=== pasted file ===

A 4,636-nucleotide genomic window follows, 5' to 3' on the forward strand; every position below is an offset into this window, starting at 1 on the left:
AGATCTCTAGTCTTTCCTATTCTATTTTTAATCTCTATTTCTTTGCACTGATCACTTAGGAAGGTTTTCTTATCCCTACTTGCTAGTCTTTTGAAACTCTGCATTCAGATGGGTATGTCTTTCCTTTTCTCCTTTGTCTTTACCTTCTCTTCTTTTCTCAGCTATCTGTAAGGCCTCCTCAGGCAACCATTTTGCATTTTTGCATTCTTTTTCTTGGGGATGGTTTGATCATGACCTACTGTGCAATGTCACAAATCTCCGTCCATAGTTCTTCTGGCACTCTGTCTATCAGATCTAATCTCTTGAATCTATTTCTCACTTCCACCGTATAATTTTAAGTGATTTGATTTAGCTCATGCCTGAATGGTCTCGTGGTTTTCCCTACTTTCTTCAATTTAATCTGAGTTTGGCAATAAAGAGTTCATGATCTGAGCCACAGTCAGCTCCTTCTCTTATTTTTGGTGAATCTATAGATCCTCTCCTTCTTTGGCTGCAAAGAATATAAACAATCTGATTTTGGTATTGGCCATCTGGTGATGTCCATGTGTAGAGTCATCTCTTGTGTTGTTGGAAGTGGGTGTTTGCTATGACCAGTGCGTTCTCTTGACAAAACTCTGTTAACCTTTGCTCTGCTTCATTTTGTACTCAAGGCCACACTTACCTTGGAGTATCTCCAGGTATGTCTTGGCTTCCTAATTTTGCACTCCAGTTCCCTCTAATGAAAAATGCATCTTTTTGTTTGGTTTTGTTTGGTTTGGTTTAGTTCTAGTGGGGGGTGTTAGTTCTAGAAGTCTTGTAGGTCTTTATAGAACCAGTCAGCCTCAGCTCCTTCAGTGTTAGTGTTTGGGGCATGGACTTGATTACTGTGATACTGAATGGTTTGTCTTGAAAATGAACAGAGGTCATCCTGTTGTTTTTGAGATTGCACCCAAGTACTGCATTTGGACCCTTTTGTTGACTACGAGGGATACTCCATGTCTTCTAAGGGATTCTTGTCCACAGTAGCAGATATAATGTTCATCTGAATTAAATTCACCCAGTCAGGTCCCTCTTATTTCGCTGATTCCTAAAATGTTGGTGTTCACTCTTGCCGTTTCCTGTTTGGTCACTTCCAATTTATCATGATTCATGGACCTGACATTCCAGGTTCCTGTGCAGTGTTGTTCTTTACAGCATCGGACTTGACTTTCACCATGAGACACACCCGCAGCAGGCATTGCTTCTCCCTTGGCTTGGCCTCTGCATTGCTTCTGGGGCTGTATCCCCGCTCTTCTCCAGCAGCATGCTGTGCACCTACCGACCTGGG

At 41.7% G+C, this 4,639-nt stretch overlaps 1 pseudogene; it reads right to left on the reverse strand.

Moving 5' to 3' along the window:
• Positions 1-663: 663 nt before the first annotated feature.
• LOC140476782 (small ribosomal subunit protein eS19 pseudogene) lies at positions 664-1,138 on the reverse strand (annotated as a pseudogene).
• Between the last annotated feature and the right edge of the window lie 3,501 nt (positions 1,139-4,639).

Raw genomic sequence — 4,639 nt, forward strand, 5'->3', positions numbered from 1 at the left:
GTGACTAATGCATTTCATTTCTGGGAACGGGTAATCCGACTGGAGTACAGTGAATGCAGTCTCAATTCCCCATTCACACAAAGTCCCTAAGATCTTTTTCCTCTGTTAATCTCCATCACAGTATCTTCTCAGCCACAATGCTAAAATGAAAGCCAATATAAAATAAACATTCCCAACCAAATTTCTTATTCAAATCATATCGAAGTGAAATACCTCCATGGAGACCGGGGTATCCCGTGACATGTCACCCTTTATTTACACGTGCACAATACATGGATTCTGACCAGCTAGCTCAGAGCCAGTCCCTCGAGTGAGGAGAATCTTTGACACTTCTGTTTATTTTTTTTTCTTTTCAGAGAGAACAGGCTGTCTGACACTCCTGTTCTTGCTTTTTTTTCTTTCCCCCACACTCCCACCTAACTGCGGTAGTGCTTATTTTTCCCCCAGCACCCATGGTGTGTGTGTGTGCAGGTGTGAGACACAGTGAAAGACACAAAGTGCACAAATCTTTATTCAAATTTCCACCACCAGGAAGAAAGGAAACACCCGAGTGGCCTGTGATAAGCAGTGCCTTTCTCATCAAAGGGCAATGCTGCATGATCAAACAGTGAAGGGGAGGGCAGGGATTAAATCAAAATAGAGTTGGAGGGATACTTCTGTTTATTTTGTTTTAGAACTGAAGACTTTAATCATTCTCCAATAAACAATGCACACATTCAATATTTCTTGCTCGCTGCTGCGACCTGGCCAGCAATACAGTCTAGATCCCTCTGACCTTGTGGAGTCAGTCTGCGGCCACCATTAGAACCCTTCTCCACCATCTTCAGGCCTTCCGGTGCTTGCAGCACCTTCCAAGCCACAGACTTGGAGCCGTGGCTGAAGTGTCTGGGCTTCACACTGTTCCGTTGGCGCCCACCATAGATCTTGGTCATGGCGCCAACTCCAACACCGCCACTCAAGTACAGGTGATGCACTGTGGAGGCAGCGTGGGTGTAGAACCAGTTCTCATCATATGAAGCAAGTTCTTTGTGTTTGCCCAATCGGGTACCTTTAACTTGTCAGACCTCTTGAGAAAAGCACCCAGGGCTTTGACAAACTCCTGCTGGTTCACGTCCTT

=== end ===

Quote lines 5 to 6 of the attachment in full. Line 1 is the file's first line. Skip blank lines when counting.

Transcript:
• Positions 1-663: 663 nt before the first annotated feature.
• LOC140476782 (small ribosomal subunit protein eS19 pseudogene) lies at positions 664-1,138 on the reverse strand (annotated as a pseudogene).